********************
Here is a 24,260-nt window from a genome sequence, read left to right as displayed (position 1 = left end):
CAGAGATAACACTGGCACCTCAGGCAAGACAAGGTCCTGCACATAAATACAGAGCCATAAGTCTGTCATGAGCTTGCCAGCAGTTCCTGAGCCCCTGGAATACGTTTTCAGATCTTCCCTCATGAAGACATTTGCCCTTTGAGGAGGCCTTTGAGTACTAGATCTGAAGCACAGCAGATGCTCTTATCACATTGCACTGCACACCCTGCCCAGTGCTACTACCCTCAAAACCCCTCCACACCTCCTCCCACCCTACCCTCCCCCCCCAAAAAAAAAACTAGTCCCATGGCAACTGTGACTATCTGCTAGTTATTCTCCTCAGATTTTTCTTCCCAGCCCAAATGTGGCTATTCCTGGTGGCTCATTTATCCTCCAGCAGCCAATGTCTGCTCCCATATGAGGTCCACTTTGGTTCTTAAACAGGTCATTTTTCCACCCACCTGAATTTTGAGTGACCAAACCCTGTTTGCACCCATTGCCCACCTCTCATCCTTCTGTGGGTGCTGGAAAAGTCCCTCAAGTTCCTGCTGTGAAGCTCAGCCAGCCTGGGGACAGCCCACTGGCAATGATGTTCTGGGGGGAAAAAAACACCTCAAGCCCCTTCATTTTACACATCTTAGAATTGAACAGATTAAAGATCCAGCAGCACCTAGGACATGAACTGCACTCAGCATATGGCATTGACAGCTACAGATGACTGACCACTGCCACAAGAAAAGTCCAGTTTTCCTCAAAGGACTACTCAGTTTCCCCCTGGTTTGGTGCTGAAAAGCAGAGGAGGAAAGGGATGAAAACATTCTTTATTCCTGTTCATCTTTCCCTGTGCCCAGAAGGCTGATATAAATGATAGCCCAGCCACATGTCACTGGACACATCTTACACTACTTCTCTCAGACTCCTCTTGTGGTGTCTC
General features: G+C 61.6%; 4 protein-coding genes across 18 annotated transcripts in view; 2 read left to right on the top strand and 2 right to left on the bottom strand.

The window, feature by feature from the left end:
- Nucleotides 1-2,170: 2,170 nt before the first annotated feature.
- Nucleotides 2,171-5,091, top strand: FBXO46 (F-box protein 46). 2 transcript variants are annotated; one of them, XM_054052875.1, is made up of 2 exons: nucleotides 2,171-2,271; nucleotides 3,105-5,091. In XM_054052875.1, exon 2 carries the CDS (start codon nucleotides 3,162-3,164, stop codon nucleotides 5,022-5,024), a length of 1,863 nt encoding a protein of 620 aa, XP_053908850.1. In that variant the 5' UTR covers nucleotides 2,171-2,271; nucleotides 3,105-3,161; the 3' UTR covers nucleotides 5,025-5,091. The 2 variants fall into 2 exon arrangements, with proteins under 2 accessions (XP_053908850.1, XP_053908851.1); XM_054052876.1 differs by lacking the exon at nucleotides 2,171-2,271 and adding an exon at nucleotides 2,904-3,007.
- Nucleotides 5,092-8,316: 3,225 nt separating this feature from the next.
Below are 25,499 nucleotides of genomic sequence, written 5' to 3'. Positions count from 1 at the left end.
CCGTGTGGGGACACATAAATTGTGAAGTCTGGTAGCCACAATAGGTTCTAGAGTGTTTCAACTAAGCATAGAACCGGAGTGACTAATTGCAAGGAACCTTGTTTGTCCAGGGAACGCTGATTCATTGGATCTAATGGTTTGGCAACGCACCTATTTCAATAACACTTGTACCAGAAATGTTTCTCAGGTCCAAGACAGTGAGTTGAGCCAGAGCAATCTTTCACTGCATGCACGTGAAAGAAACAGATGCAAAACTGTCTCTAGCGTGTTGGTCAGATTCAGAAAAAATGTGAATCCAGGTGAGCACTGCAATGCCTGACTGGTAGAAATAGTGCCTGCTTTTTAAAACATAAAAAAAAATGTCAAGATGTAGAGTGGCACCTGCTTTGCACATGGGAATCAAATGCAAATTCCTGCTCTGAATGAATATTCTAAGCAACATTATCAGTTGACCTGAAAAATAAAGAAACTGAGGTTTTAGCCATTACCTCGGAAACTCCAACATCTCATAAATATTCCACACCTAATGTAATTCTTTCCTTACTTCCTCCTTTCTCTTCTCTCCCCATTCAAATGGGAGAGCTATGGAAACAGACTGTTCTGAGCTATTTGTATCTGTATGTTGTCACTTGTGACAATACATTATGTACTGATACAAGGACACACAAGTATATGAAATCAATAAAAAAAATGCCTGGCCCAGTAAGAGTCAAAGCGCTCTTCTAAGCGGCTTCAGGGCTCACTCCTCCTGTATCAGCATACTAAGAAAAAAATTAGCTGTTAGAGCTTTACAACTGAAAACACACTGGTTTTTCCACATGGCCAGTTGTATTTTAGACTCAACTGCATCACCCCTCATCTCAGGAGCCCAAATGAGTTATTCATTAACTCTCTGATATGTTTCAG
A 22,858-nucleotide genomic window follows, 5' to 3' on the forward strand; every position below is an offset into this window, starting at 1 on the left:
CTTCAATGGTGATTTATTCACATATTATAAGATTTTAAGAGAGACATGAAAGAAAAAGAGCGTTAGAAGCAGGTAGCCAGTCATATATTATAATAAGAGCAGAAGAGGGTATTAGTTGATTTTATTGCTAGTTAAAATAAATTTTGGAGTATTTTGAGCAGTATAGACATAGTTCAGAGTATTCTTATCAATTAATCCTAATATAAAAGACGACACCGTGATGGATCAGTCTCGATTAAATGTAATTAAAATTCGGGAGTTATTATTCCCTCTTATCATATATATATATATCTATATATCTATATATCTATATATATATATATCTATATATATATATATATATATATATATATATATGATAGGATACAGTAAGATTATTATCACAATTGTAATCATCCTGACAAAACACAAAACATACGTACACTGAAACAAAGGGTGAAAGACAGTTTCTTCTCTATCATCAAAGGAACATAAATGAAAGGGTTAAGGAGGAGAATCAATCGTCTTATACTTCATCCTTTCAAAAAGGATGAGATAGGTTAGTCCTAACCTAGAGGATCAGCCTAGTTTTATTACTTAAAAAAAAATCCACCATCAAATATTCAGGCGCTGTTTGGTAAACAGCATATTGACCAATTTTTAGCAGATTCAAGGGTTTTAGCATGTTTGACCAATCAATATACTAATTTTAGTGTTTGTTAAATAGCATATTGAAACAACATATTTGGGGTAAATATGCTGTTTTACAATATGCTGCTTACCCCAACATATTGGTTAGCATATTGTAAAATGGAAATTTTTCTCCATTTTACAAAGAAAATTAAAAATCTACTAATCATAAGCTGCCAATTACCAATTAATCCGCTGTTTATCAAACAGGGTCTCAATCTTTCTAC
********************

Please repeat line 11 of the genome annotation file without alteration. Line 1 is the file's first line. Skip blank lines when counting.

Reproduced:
CTTCAATGGTGATTTATTCACATATTATAAGATTTTAAGAGAGACATGAAAGAAAAAGAGCGTTAGAAGCAGGTAGCCAGTCATATATTATAATAAGAGCAGAAGAGGGTATTAGTTGATTTTATTGCTAGTTAAAATAAATTTTGGAGTATTTTGAGCAGTATAGACATAGTTCAGAGTATTCTTATCAATTAATCCTAATATAAAAGACGACACCGTGATGGATCAGTCTCGATTAAATGTAATTAAAATTCGGGAGTTATTATTCCCTCTTATCATATATATATATATCTATATATCTATATATCTATATATATATATATCTATATATATATATATATATATATATATATATATGATAGGATACAGTAAGATTATTATCACAATTGTAATCATCCTGACAAAACACAAAACATACGTACACTGAAACAAAGGGTGAAAGACAGTTTCTTCTCTATCATCAAAGGAACATAAATGAAAGGGTTAAGGAGGAGAATCAATCGTCTTATACTTCATCCTTTCAAAAAGGATGAGATAGGTTAGTCCTAACCTAGAGGATCAGCCTAGTTTTATTACTTAAAAAAAAATCCACCATCAAATATTCAGGCGCTGTTTGGTAAACAGCATATTGACCAATTTTTAGCAGATTCAAGGGTTTTAGCATGTTTGACCAATCAATATACTAATTTTAGTGTTTGTTAAATAGCATATTGAAACAACATATTTGGGGTAAATATGCTGTTTTACAATATGCTGCTTACCCCAACATATTGGTTAGCATATTGTAAAATGGAAATTTTTCTCCATTTTACAAAGAAAATTAAAAATCTACTAATCATAAGCTGCCAATTACCAATTAATCCGCTGTTTATCAAACAGGGTCTCAATCTTTCTAC